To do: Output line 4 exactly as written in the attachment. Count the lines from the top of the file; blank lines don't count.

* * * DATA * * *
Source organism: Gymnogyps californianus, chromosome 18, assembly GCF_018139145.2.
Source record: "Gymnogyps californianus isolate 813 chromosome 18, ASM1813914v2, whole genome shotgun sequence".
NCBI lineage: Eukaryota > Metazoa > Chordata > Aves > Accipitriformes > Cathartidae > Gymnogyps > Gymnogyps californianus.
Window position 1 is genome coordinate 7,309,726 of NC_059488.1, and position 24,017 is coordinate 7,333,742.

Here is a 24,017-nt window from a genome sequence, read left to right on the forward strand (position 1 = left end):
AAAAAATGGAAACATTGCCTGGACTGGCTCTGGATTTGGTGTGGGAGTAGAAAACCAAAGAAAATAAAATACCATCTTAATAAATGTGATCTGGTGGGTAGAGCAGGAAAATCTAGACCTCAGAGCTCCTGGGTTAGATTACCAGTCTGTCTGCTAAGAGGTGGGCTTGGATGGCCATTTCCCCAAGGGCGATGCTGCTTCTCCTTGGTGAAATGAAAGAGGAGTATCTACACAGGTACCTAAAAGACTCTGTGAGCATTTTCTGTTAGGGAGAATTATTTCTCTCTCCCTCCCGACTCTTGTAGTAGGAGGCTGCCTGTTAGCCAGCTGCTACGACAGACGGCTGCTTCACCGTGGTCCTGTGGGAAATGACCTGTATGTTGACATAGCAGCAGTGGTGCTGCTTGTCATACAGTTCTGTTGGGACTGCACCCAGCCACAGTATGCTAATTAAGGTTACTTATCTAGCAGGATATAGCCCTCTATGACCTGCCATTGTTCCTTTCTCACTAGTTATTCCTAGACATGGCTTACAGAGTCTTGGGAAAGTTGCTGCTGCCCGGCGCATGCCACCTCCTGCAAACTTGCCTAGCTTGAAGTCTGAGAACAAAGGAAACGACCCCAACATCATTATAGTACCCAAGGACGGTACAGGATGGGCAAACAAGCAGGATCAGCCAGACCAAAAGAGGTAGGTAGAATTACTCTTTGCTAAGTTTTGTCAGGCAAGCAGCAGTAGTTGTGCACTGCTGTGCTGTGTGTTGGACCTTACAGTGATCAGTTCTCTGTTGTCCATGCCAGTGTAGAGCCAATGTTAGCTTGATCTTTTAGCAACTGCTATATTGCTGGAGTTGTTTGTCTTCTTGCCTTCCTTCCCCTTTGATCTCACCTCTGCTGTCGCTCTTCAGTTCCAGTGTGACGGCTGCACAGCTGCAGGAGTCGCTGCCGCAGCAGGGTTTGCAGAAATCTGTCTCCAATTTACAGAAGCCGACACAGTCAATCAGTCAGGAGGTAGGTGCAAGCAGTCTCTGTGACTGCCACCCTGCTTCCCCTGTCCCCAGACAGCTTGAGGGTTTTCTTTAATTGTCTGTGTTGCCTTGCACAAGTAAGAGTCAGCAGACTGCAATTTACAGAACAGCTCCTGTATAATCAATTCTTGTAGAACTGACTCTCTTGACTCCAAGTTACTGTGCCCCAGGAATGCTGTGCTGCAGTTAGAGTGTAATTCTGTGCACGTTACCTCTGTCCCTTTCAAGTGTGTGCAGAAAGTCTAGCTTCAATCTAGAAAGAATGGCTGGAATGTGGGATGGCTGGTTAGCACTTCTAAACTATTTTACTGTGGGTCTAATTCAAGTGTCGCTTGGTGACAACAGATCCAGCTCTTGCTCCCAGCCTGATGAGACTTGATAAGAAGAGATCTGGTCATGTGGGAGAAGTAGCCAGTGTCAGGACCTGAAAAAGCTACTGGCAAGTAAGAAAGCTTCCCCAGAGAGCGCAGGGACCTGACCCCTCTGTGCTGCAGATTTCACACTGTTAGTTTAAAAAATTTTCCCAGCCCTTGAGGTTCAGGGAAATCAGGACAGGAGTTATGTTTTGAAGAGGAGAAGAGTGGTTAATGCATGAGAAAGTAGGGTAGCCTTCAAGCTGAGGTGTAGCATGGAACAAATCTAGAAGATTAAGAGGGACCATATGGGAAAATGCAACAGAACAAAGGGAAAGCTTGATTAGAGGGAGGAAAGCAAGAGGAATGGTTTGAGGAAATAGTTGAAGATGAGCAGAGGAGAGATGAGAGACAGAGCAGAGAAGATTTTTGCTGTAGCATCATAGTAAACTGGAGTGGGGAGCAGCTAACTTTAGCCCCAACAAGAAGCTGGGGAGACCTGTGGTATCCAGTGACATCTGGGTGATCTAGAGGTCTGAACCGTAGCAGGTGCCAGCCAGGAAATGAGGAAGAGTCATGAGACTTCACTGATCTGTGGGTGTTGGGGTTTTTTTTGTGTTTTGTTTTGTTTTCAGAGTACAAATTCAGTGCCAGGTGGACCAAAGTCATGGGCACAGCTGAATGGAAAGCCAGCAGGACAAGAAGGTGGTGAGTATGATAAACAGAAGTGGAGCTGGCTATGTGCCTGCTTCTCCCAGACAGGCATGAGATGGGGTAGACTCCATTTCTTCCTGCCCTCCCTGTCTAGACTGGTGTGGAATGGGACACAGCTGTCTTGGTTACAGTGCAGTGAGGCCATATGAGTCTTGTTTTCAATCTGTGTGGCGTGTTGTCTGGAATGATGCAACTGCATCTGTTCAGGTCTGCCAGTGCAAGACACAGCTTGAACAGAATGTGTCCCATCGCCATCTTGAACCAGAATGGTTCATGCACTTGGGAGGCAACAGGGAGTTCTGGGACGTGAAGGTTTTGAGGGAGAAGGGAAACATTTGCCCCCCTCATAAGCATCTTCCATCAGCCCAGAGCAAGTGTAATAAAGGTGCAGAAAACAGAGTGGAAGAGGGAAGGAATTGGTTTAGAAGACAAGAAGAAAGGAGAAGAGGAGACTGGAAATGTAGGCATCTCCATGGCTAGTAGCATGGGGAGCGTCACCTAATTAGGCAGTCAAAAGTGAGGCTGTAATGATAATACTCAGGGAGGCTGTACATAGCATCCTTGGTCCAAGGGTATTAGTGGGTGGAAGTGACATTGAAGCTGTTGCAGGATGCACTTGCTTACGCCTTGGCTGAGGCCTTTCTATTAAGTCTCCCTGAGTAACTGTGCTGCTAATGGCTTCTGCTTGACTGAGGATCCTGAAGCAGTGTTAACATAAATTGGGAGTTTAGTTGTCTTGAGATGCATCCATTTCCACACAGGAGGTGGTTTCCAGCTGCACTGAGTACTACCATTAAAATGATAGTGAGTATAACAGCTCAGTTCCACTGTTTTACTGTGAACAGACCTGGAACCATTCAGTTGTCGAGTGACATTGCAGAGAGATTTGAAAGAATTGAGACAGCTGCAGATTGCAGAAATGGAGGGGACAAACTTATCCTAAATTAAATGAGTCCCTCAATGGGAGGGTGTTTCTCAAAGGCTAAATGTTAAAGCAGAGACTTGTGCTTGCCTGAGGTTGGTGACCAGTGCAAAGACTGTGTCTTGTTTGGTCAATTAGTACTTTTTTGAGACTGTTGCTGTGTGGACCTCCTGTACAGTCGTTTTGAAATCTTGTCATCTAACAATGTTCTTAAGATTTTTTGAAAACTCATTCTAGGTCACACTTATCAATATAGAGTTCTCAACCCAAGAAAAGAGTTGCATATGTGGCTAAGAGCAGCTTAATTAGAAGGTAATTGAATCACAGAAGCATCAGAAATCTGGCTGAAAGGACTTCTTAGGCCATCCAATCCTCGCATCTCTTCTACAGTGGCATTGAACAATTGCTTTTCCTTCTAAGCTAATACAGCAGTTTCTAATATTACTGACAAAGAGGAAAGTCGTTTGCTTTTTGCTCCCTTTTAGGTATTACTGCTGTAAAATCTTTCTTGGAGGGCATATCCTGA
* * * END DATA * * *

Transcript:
Window position 1 is genome coordinate 7,309,726 of NC_059488.1, and position 24,017 is coordinate 7,333,742.